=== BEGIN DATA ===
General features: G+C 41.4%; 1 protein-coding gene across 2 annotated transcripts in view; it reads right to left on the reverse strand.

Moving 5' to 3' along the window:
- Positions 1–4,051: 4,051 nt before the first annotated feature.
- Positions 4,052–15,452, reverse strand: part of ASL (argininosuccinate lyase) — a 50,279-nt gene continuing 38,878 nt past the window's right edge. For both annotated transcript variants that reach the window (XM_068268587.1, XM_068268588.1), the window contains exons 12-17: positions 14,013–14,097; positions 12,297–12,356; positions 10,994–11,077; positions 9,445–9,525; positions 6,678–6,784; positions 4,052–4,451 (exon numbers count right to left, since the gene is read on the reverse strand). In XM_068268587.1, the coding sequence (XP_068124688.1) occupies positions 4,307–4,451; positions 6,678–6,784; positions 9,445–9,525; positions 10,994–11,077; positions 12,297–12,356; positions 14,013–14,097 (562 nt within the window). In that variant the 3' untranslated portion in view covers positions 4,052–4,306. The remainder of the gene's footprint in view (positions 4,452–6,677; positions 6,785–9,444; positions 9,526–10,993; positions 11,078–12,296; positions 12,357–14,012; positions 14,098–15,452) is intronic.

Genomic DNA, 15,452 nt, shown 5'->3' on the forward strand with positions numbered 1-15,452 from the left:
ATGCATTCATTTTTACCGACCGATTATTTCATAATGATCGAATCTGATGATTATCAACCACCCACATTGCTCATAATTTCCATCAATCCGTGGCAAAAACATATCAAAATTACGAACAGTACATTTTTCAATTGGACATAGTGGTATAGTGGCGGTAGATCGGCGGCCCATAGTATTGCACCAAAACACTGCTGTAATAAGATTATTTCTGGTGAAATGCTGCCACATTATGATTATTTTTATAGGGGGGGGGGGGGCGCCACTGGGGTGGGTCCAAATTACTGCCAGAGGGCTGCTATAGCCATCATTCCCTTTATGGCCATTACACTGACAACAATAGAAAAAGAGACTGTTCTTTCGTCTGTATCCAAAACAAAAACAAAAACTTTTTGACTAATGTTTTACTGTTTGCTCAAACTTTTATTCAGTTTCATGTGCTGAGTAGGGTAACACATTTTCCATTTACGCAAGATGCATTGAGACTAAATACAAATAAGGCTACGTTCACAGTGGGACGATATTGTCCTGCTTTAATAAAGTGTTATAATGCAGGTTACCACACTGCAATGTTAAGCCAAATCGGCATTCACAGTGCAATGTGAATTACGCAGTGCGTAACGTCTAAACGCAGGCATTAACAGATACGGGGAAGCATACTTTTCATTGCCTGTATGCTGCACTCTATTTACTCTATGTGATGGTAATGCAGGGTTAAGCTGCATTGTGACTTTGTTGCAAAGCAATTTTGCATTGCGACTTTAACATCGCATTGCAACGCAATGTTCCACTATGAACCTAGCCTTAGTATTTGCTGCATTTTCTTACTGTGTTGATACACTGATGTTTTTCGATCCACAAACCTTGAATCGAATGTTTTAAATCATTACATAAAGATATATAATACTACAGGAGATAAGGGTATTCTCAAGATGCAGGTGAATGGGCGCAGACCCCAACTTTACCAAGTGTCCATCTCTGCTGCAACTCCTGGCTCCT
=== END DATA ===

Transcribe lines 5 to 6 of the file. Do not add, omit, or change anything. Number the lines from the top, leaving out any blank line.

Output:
Genomic DNA, 15,452 nt, shown 5'->3' on the forward strand with positions numbered 1-15,452 from the left:
ATGCATTCATTTTTACCGACCGATTATTTCATAATGATCGAATCTGATGATTATCAACCACCCACATTGCTCATAATTTCCATCAATCCGTGGCAAAAACATATCAAAATTACGAACAGTACATTTTTCAATTGGACATAGTGGTATAGTGGCGGTAGATCGGCGGCCCATAGTATTGCACCAAAACACTGCTGTAATAAGATTATTTCTGGTGAAATGCTGCCACATTATGATTATTTTTATAGGGGGGGGGGGGGCGCCACTGGGGTGGGTCCAAATTACTGCCAGAGGGCTGCTATAGCCATCATTCCCTTTATGGCCATTACACTGACAACAATAGAAAAAGAGACTGTTCTTTCGTCTGTATCCAAAACAAAAACAAAAACTTTTTGACTAATGTTTTACTGTTTGCTCAAACTTTTATTCAGTTTCATGTGCTGAGTAGGGTAACACATTTTCCATTTACGCAAGATGCATTGAGACTAAATACAAATAAGGCTACGTTCACAGTGGGACGATATTGTCCTGCTTTAATAAAGTGTTATAATGCAGGTTACCACACTGCAATGTTAAGCCAAATCGGCATTCACAGTGCAATGTGAATTACGCAGTGCGTAACGTCTAAACGCAGGCATTAACAGATACGGGGAAGCATACTTTTCATTGCCTGTATGCTGCACTCTATTTACTCTATGTGATGGTAATGCAGGGTTAAGCTGCATTGTGACTTTGTTGCAAAGCAATTTTGCATTGCGACTTTAACATCGCATTGCAACGCAATGTTCCACTATGAACCTAGCCTTAGTATTTGCTGCATTTTCTTACTGTGTTGATACACTGATGTTTTTCGATCCACAAACCTTGAATCGAATGTTTTAAATCATTACATAAAGATATATAATACTACAGGAGATAAGGGTATTCTCAAGATGCAGGTGAATGGGCGCAGACCCCAACTTTACCAAGTGTCCATCTCTGCTGCAACTCCTGGCTCCT